1. Host-pathogen interactions between Francisella tularensis and Drosophila melanogaster
Open this publication in new window or tab >>Host-pathogen interactions between Francisella tularensis and Drosophila melanogaster
2012 (English)Doctoral thesis, comprehensive summary (Other academic)
Abstract [en]

Francisella tularensis is a highly virulent Gram-negative bacterium causing the zoonotic disease tularemia. Arthropod-borne transmission plays an important role in transferring the disease to humans. F. tularensis induces very low amounts of pro-inflammatory cytokines during infection, due to inhibition of immune signaling pathways and an unusual structure of its lipopolysaccharide (LPS). To date, there is no vaccine available that is approved for public use, although an attenuated live vaccine strain (LVS) is commonly used as a model of the more infectious Francisella strains. To produce an effective vaccine it is important to understand the lifecycle of F. tularensis, including the interaction with the arthropod hosts. Drosophila melanogaster is a widely used model organism, which is increasingly being used in host-pathogen interaction studies as the immune pathways in flies are evolutionary conserved to the immune pathways in humans. An important part of the immune defense of D. melanogaster as well as of arthropods in general is the production of antimicrobial peptides. These peptides primarily target the bacterial membrane, inhibiting bacterial proliferation or directly killing the bacteria.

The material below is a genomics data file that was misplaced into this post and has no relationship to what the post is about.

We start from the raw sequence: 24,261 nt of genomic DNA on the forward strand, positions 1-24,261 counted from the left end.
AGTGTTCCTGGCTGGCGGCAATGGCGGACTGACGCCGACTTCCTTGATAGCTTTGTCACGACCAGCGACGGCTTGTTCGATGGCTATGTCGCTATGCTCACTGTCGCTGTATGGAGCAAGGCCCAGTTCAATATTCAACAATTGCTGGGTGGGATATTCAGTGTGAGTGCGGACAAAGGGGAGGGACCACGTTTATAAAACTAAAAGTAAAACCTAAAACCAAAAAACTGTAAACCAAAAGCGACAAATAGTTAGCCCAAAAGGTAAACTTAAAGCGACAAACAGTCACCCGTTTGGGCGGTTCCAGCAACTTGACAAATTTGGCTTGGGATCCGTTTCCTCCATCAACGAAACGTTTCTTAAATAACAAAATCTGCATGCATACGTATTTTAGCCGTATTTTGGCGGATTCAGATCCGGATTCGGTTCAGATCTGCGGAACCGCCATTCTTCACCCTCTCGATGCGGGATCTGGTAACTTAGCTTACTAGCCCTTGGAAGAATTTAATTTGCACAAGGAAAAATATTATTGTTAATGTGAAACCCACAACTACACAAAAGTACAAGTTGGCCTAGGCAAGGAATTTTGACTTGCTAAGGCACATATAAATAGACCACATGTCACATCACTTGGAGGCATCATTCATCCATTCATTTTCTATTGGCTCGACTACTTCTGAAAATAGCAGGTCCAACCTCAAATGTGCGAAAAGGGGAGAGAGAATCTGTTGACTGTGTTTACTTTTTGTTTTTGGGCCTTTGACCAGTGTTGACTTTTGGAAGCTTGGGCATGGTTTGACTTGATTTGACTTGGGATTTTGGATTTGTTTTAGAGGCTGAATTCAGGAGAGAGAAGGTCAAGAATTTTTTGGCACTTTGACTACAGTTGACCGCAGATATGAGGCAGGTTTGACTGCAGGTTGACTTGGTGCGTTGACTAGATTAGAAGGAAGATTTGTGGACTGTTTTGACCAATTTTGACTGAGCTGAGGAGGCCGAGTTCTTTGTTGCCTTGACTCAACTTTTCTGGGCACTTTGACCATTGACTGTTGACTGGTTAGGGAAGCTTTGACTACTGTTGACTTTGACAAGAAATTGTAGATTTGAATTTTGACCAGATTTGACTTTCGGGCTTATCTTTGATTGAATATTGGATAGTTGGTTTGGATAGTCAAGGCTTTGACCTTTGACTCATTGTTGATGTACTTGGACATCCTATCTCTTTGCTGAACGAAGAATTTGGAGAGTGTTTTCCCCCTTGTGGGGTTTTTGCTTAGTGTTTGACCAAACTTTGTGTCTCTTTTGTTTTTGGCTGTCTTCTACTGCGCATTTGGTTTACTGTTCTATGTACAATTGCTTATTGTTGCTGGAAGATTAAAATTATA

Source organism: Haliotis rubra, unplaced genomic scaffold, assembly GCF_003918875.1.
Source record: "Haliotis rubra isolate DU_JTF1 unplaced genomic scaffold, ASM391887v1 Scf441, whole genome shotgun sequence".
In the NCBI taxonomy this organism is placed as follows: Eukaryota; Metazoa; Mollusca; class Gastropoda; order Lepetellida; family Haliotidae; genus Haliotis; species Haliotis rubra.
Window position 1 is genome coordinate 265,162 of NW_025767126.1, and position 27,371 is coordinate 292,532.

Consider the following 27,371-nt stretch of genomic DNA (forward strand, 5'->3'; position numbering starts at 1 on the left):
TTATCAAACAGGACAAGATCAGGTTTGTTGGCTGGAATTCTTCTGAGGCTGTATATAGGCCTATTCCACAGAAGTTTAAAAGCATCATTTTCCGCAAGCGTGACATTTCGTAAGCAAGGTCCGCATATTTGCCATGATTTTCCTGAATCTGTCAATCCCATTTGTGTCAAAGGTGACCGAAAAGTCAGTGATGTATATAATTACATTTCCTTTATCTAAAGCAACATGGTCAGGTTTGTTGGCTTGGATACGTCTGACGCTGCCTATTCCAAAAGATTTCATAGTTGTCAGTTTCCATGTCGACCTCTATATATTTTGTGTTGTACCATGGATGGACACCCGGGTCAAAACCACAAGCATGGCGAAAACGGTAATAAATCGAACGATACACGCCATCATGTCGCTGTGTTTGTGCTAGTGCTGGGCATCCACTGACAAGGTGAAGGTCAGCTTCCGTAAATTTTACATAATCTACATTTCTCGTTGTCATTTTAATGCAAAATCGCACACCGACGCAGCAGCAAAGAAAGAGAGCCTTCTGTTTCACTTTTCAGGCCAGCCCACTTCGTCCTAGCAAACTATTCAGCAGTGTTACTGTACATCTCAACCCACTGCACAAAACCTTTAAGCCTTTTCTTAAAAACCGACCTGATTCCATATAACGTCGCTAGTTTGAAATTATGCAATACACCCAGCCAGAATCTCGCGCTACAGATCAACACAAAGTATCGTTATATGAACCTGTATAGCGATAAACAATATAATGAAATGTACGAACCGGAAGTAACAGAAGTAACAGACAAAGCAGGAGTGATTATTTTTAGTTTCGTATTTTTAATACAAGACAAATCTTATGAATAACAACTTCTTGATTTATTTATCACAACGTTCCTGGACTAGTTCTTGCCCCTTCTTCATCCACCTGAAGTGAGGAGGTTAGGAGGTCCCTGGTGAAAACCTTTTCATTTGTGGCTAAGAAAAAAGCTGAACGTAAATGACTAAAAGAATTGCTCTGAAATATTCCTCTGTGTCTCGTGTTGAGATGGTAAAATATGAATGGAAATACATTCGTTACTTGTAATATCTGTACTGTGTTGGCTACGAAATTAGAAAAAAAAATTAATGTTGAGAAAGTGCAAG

The aim of this thesis was to establish D. melanogaster as a model for F. tularensis infection and as a model for arthropod vectors of F. tularensis. Also, to use D. melanogaster to further study the interaction between F. tularensis and arthropod vectors, with specific regard to the host immune signaling and arthropod antimicrobial peptides.